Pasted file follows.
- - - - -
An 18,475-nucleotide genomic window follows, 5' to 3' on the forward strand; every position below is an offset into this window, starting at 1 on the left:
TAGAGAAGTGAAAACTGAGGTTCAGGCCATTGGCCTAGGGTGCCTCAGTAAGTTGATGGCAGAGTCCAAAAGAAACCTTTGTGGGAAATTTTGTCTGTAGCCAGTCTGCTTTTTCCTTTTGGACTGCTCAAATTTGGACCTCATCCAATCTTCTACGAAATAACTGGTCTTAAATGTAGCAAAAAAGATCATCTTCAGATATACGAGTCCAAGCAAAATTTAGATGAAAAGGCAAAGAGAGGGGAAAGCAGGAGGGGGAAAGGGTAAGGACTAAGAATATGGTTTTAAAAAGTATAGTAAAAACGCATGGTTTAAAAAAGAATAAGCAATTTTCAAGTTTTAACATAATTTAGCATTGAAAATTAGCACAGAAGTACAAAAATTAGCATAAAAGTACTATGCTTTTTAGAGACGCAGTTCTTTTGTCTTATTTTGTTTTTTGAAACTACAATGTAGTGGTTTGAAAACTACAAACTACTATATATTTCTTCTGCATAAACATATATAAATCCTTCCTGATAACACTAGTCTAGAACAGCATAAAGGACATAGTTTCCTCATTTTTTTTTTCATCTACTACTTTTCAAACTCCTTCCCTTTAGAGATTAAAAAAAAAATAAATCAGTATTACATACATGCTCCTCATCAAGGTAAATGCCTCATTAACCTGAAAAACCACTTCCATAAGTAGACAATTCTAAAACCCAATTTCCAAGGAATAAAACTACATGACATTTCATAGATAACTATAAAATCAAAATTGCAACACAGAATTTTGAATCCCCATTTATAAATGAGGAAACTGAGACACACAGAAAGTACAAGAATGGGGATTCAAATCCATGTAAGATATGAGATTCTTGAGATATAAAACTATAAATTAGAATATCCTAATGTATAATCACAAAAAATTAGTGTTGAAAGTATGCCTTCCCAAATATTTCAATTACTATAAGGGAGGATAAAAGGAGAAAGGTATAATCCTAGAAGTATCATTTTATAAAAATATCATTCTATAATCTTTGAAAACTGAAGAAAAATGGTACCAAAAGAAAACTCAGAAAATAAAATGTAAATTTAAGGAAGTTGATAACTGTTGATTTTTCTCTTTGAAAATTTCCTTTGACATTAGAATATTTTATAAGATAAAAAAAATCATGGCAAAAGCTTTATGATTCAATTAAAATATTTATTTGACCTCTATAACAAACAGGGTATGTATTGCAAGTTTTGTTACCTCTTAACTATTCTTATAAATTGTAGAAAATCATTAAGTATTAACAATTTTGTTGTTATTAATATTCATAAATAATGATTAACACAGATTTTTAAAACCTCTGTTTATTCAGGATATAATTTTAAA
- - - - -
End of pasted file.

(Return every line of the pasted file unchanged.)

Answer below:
An 18,475-nucleotide genomic window follows, 5' to 3' on the forward strand; every position below is an offset into this window, starting at 1 on the left:
TAGAGAAGTGAAAACTGAGGTTCAGGCCATTGGCCTAGGGTGCCTCAGTAAGTTGATGGCAGAGTCCAAAAGAAACCTTTGTGGGAAATTTTGTCTGTAGCCAGTCTGCTTTTTCCTTTTGGACTGCTCAAATTTGGACCTCATCCAATCTTCTACGAAATAACTGGTCTTAAATGTAGCAAAAAAGATCATCTTCAGATATACGAGTCCAAGCAAAATTTAGATGAAAAGGCAAAGAGAGGGGAAAGCAGGAGGGGGAAAGGGTAAGGACTAAGAATATGGTTTTAAAAAGTATAGTAAAAACGCATGGTTTAAAAAAGAATAAGCAATTTTCAAGTTTTAACATAATTTAGCATTGAAAATTAGCACAGAAGTACAAAAATTAGCATAAAAGTACTATGCTTTTTAGAGACGCAGTTCTTTTGTCTTATTTTGTTTTTTGAAACTACAATGTAGTGGTTTGAAAACTACAAACTACTATATATTTCTTCTGCATAAACATATATAAATCCTTCCTGATAACACTAGTCTAGAACAGCATAAAGGACATAGTTTCCTCATTTTTTTTTTCATCTACTACTTTTCAAACTCCTTCCCTTTAGAGATTAAAAAAAAAATAAATCAGTATTACATACATGCTCCTCATCAAGGTAAATGCCTCATTAACCTGAAAAACCACTTCCATAAGTAGACAATTCTAAAACCCAATTTCCAAGGAATAAAACTACATGACATTTCATAGATAACTATAAAATCAAAATTGCAACACAGAATTTTGAATCCCCATTTATAAATGAGGAAACTGAGACACACAGAAAGTACAAGAATGGGGATTCAAATCCATGTAAGATATGAGATTCTTGAGATATAAAACTATAAATTAGAATATCCTAATGTATAATCACAAAAAATTAGTGTTGAAAGTATGCCTTCCCAAATATTTCAATTACTATAAGGGAGGATAAAAGGAGAAAGGTATAATCCTAGAAGTATCATTTTATAAAAATATCATTCTATAATCTTTGAAAACTGAAGAAAAATGGTACCAAAAGAAAACTCAGAAAATAAAATGTAAATTTAAGGAAGTTGATAACTGTTGATTTTTCTCTTTGAAAATTTCCTTTGACATTAGAATATTTTATAAGATAAAAAAAATCATGGCAAAAGCTTTATGATTCAATTAAAATATTTATTTGACCTCTATAACAAACAGGGTATGTATTGCAAGTTTTGTTACCTCTTAACTATTCTTATAAATTGTAGAAAATCATTAAGTATTAACAATTTTGTTGTTATTAATATTCATAAATAATGATTAACACAGATTTTTAAAACCTCTGTTTATTCAGGATATAATTTTAAA